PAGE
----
So far, there have been a number of reports on biotemplated one-dimensional micro- and nanostructures, including tobacco mosaic virus (TMV),16 M13 bacteriophages,17 Spirulina,18 and vascular plants,19 and tubular phospholipids.20 These templated nanostructures have been used for a number of applications including active surface coatings16 and electrodes for batteries.17 Bacterial flagella have also been used as templates for titania,21 silver,22 and silica nanotubes.23 For biological applications, flagella templated silica nanotubes are particularly interesting due to their biocompatibility and unique physiochemical characteristics, such as large specific surface area and mesoporous structure.24 Combining these properties with the ability for chiral geometries to swim at a low Reynolds number presents the potential use of these structures as functional nanorobotic devices. Of critical importance, in the fabrication of helical swimmers, is the ability to finely control helical geometry; the pitch and radius of a helical swimmer to a large degree determine its swimming characteristics.25 For wild-type bacterial flagella, this geometry can be controlled by modulating the ionic strength, pH, and other solvent properties.14 However, under the typical reaction conditions used in templating flagella with silica, usually only one non-helical polymorph is observed,26 termed s-circular, which due to its achiral shape cannot be used for swimming. In an effort to fabricate magnetic silica templates with the nominal helical pitch observed in swimming bacteria, we describe a method to retain specific polymorphic forms and demonstrate the ability to actuate these swimmers using uniform rotating magnetic fields.
Bacterial flagella used for the templating process were obtained from a log-phase culture of Salmonella typhimurium (SJW1103). Flagella from these peritrichous bacteria were harvested and repolymerized using a modification of Asakura’s method.14,27 Before templating, the outer surface of flagella was labeled with Cy3 dye and observed using fluorescence imaging. The transcription of amorphous silica on the surface of flagella was achieved using a modified sol-gel method that was first reported by Wang et al.23 [Fig. 1(a)]. Details of the templating process are described in the supplementary material. Briefly, a solution of repolymerized flagella is gently mixed with an aqueous solution containing (3-aminopropyl)triethoxysilane (APTES) and then placed in an ice-water bath. In solution, the primary amine of the silane interacts, through hydrogen bonding and/or electrostatic bonds, with surface accessible proteins of the flagellar surface and subsequently undergoes hydrolysis with the amino acids to form silicic acid. Next, tetraethyl orthosilicate (TEOS) is directly added to the reaction mixture, resulting in the formation of silica as the polycondensation of TEOS occurs on silicic acid nucleating sites. This temptation process is similar to the metallization used for other templates;20 however it does not require the addition of a metal catalyst (e.g., Pd) for synthesis.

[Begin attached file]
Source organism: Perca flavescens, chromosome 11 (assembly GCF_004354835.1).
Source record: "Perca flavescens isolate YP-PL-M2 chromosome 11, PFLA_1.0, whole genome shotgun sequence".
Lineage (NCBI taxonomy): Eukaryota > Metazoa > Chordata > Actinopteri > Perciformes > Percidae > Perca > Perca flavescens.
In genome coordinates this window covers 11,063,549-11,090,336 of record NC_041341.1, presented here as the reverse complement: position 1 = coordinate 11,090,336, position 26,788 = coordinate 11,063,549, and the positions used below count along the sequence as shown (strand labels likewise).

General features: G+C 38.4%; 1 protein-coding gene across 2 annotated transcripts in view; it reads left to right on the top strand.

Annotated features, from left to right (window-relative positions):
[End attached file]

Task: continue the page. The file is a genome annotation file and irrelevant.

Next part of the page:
During the templating process flagella undergo a polymorphic transformation from a left-handed helix to a compressed circular form. As observed from florescent imaging during this reaction process, the initial helical geometry of the flagella at room temperature is unchanged in the presence of both APTES, which acts as a weak base, and TEOS. However, at 4 °C, flagella undergo a polymorphic transformation to the circular polymorph. This transformation is presumably due to the effect of both the pH and temperature inducing a discrete conformation change in the β-harpin region of flagellin monomers.28 This transformation occurs before significant silica growth, and thus the geometry of the flagella template takes the polymorphic form set by the fluid environment. To obtain flagella with helical geometries, it has previously been demonstrated that by simply adjusting pH between 4 and 10, the flagellar form can be altered;29 however we observed that fixed templated polymorphs could also be achieved by using extreme pH values (>pH 10). Specifically, it was observed that by adjusting the pH of reaction solutions to 11, 11.7, and 12.1, three different templated helical forms are obtained.